Neutrinos, meaning ‘little neutral ones’, are everywhere, all around us. These tiny elementary particles travel through space at almost the speed of light and have no electric charge. They were once thought to have no mass either, but scientists recently proved that they do. The neutrino mass is estimated to be less than a billionth of the mass of a hydrogen atom. Research continues to find out how big this mass actually is.
There are three different kinds, or "flavours", of neutrinos: the electron neutrino, the muon neutrino and the tau neutrino, named after their partner lepton in the Standard Model.
Neutrinos interact only via the weak force, which is one of the four fundamental forces of nature. Their existence has been confirmed experimentally. A fourth, ‘sterile’ type has been proposed, which would be immune to the weak force of the Standard Model. Were sterile neutrinos to be found, a new realm of physics beyond the Standard Model would open up.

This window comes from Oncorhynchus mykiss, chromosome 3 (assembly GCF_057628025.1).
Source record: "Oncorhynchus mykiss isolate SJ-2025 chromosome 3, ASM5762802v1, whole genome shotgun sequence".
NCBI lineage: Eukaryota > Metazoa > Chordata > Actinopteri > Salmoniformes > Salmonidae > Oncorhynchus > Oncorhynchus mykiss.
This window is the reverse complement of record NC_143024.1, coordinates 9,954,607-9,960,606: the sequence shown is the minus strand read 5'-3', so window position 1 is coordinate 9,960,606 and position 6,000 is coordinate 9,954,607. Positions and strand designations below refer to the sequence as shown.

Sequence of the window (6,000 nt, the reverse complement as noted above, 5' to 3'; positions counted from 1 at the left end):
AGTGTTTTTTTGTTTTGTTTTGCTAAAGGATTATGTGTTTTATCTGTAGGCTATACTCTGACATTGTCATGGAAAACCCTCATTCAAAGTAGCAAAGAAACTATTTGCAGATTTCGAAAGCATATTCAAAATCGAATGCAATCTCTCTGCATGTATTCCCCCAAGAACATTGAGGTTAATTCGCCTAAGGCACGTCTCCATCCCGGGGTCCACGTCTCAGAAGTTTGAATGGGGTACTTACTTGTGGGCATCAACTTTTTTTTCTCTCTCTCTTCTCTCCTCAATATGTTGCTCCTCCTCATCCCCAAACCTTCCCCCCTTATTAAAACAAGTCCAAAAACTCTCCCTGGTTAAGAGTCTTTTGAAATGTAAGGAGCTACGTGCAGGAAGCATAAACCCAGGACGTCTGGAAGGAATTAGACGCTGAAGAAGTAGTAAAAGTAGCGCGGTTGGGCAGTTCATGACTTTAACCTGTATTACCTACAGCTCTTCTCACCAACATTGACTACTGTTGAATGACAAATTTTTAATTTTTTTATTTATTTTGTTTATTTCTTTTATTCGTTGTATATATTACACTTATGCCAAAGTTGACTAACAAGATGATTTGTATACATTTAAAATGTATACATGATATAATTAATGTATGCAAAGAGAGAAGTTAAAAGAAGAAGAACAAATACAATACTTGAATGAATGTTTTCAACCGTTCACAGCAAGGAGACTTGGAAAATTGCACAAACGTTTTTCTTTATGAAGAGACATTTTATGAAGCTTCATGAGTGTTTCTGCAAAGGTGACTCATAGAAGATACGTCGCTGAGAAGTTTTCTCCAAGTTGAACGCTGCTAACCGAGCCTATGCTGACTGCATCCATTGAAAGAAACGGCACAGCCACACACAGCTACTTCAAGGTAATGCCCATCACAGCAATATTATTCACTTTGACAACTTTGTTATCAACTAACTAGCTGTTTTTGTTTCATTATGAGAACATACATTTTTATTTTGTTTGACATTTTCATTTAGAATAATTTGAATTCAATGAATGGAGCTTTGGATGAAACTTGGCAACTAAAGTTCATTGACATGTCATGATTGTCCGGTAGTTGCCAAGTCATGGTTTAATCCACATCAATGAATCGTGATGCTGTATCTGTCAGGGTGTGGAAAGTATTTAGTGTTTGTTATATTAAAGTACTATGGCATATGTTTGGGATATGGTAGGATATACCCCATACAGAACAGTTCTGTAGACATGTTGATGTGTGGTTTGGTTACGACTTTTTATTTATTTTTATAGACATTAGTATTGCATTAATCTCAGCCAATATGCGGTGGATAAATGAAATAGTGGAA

But even the three confirmed types of neutrinos are special: they "oscillate" – electron, muon and tau neutrinos change from one flavour to another.